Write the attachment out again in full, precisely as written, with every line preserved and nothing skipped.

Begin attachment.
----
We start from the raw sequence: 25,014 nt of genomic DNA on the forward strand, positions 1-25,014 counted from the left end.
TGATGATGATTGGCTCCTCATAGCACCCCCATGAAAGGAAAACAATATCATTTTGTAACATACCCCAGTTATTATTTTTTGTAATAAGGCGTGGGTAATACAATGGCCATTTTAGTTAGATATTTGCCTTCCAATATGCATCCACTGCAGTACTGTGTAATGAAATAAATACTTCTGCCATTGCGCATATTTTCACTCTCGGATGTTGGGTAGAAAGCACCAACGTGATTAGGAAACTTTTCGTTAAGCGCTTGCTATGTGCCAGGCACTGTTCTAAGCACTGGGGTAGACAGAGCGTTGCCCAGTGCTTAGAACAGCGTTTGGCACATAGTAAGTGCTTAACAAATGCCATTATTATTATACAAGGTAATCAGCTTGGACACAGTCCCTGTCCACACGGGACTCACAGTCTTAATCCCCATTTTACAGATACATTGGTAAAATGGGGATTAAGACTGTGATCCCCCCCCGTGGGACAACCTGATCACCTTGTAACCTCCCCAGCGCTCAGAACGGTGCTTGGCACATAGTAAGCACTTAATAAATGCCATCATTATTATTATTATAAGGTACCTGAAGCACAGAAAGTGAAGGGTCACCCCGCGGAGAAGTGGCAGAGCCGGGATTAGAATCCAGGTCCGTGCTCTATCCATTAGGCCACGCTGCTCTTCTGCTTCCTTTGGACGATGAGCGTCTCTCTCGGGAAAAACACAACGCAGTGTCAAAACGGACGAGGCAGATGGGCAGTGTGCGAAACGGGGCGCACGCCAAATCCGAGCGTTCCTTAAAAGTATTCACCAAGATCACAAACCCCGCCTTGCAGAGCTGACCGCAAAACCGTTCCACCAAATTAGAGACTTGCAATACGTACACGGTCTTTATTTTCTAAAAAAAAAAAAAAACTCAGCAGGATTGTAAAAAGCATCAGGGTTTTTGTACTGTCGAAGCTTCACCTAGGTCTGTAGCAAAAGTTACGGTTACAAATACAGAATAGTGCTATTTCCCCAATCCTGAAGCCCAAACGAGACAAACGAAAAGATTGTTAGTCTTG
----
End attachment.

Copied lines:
We start from the raw sequence: 25,014 nt of genomic DNA on the forward strand, positions 1-25,014 counted from the left end.
TGATGATGATTGGCTCCTCATAGCACCCCCATGAAAGGAAAACAATATCATTTTGTAACATACCCCAGTTATTATTTTTTGTAATAAGGCGTGGGTAATACAATGGCCATTTTAGTTAGATATTTGCCTTCCAATATGCATCCACTGCAGTACTGTGTAATGAAATAAATACTTCTGCCATTGCGCATATTTTCACTCTCGGATGTTGGGTAGAAAGCACCAACGTGATTAGGAAACTTTTCGTTAAGCGCTTGCTATGTGCCAGGCACTGTTCTAAGCACTGGGGTAGACAGAGCGTTGCCCAGTGCTTAGAACAGCGTTTGGCACATAGTAAGTGCTTAACAAATGCCATTATTATTATACAAGGTAATCAGCTTGGACACAGTCCCTGTCCACACGGGACTCACAGTCTTAATCCCCATTTTACAGATACATTGGTAAAATGGGGATTAAGACTGTGATCCCCCCCCGTGGGACAACCTGATCACCTTGTAACCTCCCCAGCGCTCAGAACGGTGCTTGGCACATAGTAAGCACTTAATAAATGCCATCATTATTATTATTATAAGGTACCTGAAGCACAGAAAGTGAAGGGTCACCCCGCGGAGAAGTGGCAGAGCCGGGATTAGAATCCAGGTCCGTGCTCTATCCATTAGGCCACGCTGCTCTTCTGCTTCCTTTGGACGATGAGCGTCTCTCTCGGGAAAAACACAACGCAGTGTCAAAACGGACGAGGCAGATGGGCAGTGTGCGAAACGGGGCGCACGCCAAATCCGAGCGTTCCTTAAAAGTATTCACCAAGATCACAAACCCCGCCTTGCAGAGCTGACCGCAAAACCGTTCCACCAAATTAGAGACTTGCAATACGTACACGGTCTTTATTTTCTAAAAAAAAAAAAAAACTCAGCAGGATTGTAAAAAGCATCAGGGTTTTTGTACTGTCGAAGCTTCACCTAGGTCTGTAGCAAAAGTTACGGTTACAAATACAGAATAGTGCTATTTCCCCAATCCTGAAGCCCAAACGAGACAAACGAAAAGATTGTTAGTCTTG